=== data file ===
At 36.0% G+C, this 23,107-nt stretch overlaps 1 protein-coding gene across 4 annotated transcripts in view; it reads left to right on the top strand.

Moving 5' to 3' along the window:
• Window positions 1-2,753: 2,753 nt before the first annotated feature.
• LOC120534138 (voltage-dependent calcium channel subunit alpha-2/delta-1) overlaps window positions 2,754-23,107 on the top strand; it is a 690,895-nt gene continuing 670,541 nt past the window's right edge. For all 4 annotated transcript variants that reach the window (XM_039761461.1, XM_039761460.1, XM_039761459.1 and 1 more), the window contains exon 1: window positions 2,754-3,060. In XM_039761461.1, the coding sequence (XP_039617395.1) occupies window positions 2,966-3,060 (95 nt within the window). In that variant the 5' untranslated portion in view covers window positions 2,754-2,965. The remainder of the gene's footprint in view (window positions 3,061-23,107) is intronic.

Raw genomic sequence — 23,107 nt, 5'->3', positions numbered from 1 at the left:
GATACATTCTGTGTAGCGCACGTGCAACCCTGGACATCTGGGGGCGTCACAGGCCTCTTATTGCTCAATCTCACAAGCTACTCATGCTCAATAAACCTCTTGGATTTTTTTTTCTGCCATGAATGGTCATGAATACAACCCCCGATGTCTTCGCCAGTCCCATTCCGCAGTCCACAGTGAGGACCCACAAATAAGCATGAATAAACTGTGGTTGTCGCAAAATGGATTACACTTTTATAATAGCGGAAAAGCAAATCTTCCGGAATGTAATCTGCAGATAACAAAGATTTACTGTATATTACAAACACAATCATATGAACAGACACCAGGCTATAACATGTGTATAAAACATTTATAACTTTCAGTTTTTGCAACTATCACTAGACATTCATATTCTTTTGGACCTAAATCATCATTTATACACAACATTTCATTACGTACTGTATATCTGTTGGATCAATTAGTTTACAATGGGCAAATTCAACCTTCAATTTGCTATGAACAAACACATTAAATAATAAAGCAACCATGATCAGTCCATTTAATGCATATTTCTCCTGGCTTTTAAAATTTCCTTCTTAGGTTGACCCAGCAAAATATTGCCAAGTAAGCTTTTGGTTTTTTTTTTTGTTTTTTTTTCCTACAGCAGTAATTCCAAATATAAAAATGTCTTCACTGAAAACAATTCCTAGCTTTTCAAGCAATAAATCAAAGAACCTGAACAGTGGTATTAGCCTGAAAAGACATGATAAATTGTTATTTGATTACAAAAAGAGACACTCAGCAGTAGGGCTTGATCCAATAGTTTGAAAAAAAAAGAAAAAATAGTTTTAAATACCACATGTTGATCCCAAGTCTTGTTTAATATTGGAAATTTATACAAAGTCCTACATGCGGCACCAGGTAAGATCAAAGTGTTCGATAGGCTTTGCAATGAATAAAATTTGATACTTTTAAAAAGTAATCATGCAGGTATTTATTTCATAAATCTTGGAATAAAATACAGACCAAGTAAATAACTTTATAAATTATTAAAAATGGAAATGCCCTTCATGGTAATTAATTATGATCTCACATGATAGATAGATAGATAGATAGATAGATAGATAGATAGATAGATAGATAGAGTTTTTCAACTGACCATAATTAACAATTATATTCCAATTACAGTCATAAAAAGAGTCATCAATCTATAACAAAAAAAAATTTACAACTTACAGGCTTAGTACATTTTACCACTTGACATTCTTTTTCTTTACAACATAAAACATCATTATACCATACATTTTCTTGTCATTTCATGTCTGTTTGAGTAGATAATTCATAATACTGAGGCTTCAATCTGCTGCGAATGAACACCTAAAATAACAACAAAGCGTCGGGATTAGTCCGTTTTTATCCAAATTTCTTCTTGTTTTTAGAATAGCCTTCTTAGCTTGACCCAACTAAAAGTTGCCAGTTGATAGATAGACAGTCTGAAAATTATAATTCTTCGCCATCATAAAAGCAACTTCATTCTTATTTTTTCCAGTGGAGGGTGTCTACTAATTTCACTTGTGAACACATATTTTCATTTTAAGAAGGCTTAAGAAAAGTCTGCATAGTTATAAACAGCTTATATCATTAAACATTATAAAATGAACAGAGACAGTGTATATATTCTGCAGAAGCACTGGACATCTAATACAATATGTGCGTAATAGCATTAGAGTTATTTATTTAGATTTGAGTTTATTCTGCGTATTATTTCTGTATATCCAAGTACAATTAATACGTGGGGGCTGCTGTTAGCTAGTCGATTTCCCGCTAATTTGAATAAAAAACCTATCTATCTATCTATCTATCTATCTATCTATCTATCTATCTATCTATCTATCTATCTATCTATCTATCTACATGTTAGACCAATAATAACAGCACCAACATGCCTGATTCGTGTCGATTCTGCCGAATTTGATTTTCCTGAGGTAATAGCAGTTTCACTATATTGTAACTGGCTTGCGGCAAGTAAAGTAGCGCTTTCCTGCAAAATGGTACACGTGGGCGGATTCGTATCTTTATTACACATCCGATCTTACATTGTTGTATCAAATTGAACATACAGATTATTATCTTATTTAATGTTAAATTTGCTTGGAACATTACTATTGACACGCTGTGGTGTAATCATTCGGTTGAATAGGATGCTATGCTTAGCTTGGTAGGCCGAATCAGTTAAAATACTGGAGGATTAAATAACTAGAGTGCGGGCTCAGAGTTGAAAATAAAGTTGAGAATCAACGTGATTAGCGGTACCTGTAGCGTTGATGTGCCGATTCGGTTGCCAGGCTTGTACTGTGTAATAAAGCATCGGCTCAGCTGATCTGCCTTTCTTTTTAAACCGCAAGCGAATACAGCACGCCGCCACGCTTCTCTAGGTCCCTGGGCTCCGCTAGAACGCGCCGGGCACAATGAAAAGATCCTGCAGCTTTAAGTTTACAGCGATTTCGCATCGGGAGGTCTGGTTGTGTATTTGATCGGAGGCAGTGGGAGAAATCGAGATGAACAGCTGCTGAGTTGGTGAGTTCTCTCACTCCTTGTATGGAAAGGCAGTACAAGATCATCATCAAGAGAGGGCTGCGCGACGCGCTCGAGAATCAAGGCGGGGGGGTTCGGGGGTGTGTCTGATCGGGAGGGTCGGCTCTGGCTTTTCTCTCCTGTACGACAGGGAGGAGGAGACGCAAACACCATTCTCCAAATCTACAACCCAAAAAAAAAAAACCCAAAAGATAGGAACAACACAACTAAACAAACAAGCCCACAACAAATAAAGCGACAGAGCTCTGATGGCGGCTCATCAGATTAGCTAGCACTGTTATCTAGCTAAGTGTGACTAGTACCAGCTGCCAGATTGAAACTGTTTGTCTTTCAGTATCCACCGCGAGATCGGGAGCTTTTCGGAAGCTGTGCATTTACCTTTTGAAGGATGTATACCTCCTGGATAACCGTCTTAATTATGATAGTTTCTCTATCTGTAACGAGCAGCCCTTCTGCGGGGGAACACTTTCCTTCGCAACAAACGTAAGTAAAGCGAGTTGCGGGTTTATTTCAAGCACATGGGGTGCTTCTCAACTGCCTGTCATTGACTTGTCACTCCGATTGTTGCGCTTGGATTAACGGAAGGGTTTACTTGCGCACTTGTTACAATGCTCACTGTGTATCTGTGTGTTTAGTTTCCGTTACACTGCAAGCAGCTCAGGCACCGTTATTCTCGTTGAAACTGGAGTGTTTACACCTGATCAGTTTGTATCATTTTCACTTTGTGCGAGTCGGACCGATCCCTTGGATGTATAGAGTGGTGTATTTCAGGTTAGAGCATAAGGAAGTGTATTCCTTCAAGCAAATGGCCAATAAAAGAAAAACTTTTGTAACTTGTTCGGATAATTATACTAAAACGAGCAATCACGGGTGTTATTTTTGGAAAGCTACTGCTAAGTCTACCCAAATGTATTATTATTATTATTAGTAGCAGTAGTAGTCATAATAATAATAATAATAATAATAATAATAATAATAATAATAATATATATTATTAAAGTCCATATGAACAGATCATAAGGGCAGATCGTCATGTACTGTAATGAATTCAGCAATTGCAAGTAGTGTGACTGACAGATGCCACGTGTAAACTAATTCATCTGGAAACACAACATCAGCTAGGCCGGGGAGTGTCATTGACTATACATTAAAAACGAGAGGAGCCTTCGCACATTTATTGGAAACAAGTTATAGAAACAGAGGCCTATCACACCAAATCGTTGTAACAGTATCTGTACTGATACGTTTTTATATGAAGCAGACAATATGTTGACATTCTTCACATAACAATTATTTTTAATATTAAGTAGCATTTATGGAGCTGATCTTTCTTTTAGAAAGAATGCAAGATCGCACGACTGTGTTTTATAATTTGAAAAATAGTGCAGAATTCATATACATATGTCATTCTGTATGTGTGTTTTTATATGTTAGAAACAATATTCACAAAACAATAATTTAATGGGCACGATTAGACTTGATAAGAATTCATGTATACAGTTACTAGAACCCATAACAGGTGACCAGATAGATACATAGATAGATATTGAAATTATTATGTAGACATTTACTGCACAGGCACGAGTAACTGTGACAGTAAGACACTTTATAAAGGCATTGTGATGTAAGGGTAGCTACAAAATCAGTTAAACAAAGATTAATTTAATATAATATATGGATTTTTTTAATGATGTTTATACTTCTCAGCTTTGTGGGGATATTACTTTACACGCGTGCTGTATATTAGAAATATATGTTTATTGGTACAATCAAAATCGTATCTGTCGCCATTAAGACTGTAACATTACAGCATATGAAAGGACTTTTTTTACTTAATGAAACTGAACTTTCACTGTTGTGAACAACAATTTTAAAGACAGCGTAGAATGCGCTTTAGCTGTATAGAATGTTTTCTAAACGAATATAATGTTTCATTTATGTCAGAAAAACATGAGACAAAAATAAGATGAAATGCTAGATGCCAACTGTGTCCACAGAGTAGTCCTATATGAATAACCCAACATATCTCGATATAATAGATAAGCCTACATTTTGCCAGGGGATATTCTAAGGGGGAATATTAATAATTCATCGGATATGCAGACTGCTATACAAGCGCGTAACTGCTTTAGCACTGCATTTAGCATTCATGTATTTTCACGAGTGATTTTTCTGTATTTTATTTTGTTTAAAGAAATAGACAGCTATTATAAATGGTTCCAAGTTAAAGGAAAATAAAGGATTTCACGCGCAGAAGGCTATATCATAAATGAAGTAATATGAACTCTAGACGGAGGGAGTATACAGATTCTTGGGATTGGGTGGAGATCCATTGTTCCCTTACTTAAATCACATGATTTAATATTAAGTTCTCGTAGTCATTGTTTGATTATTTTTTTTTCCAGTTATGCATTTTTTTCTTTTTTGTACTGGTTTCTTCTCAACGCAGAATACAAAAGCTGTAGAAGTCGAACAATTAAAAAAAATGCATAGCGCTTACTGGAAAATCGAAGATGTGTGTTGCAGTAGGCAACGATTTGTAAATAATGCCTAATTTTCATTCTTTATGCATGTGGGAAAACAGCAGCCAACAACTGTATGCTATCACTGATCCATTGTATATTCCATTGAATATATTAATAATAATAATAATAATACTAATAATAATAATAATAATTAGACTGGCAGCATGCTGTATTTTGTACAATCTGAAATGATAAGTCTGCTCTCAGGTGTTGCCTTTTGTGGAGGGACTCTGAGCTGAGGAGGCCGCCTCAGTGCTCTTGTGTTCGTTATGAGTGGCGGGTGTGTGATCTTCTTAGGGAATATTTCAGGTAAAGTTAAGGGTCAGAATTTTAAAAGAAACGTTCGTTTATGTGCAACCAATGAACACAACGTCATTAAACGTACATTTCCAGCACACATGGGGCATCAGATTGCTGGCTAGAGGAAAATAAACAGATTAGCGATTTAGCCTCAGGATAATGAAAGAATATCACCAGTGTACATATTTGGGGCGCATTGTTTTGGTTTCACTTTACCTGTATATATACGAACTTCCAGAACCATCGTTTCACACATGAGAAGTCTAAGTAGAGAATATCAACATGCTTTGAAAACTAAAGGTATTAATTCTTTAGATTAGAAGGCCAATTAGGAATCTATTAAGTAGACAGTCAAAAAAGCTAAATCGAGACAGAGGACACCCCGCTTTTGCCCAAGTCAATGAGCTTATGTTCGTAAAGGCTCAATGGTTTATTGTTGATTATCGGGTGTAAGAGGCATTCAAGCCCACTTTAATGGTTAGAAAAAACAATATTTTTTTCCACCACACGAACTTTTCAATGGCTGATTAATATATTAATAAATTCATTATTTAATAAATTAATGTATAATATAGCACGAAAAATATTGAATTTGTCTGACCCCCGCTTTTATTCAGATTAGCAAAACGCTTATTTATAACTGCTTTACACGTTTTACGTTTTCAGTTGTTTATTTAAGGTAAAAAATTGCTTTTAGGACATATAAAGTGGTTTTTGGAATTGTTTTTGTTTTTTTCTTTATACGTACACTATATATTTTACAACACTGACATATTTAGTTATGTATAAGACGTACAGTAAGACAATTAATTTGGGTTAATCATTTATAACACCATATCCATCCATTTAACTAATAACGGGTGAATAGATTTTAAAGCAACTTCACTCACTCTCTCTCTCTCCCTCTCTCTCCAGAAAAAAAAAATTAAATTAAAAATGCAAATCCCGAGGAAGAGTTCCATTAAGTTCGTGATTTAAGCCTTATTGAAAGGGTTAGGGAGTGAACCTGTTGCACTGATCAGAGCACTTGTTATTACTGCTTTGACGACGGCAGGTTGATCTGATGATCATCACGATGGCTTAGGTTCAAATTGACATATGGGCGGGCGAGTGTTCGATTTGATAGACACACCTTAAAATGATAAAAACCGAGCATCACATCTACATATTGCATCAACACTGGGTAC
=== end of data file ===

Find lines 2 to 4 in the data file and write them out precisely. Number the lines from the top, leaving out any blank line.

Moving 5' to 3' along the window:
• Window positions 1-2,753: 2,753 nt before the first annotated feature.
• LOC120534138 (voltage-dependent calcium channel subunit alpha-2/delta-1) overlaps window positions 2,754-23,107 on the top strand; it is a 690,895-nt gene continuing 670,541 nt past the window's right edge. For all 4 annotated transcript variants that reach the window (XM_039761461.1, XM_039761460.1, XM_039761459.1 and 1 more), the window contains exon 1: window positions 2,754-3,060. In XM_039761461.1, the coding sequence (XP_039617395.1) occupies window positions 2,966-3,060 (95 nt within the window). In that variant the 5' untranslated portion in view covers window positions 2,754-2,965. The remainder of the gene's footprint in view (window positions 3,061-23,107) is intronic.